Australia's Green Climate Fund contribution is $200 million per year — one-eighth of what NGOs calculate would constitute our fair share. Moreover, Australia's contribution will be taken out of Australia's foreign aid budget, which the government has been massively slashing.
Australia is acting at variance with the Paris Agreement. For example, Australia's reliance on Kyoto carryover credits to meet its emission targets is discouraged by the agreement. Australia's emissions are also forecast to keep growing, conflicting with the agreement's aim for emissions to peak as soon as possible. The axing of CSIRO climate science jobs also breaches the agreement.
While the Paris agreement is far from perfect, our leaders have agreed to it. Now the climate movement must hold them individually and collectively to account. We need to agitate for increased emissions targets, for comprehensive regulations on polluting companies, for a rapid transition to renewable energy, and for action to reduce emissions from transport, land use change and agriculture. We need to continue building a climate movement that joins with other struggles.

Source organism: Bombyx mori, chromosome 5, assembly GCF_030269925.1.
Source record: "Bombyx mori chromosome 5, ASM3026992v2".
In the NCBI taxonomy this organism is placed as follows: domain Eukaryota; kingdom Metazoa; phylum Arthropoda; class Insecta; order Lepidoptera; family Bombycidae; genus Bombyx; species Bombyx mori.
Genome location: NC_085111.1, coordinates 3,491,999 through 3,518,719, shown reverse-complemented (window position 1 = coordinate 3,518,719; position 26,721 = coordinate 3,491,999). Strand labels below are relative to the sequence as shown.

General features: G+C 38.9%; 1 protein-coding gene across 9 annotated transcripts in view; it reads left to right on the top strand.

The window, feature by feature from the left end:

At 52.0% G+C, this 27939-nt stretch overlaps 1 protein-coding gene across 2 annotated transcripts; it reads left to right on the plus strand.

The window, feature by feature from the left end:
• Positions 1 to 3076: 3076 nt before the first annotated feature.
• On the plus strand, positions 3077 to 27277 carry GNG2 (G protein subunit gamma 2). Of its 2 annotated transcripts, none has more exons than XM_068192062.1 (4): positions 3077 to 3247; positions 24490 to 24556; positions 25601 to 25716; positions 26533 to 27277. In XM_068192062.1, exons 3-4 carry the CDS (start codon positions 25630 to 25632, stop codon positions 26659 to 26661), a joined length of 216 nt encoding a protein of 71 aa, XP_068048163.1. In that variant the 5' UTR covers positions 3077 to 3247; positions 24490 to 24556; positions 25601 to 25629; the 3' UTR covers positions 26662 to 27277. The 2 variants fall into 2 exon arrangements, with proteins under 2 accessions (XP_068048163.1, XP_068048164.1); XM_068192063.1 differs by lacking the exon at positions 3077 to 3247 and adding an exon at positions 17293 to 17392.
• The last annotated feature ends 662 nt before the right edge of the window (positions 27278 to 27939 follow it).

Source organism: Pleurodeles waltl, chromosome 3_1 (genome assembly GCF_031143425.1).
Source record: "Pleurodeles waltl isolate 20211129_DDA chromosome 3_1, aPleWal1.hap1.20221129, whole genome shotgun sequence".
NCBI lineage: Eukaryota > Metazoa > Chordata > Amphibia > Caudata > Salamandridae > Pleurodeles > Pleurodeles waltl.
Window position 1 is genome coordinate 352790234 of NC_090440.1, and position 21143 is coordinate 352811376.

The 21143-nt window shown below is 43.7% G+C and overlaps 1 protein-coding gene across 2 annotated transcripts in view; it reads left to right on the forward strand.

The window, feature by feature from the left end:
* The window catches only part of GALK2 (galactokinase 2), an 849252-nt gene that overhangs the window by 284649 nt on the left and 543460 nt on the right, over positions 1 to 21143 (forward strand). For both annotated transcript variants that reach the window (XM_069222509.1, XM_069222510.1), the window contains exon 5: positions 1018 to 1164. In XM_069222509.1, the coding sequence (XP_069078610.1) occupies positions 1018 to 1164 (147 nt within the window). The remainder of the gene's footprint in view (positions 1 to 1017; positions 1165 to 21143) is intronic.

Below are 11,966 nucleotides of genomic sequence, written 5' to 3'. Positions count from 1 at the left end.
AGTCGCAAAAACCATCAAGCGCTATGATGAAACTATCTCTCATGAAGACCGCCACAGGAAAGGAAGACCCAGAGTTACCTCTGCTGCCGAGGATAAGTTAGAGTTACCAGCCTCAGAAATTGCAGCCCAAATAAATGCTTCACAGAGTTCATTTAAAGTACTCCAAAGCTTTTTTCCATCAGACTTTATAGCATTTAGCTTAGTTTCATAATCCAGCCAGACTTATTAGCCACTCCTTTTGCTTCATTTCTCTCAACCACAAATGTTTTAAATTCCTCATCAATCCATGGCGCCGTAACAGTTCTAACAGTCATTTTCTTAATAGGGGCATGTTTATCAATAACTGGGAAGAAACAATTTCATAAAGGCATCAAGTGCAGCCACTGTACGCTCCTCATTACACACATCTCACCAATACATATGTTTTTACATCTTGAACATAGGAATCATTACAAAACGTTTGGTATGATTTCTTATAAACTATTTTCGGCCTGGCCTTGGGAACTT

Agreement not to disrupt free market
David Spratt described how international and Australian climate policy has long been about not disrupting the workings of the free market economy. Policy is about promoting market mechanisms, but not state intervention. Indeed, the Stern (2006) and Garnaut (2008) reviews said that limiting warming to less than 3°C would be too economically disruptive — even though such warming is incompatible with human existence.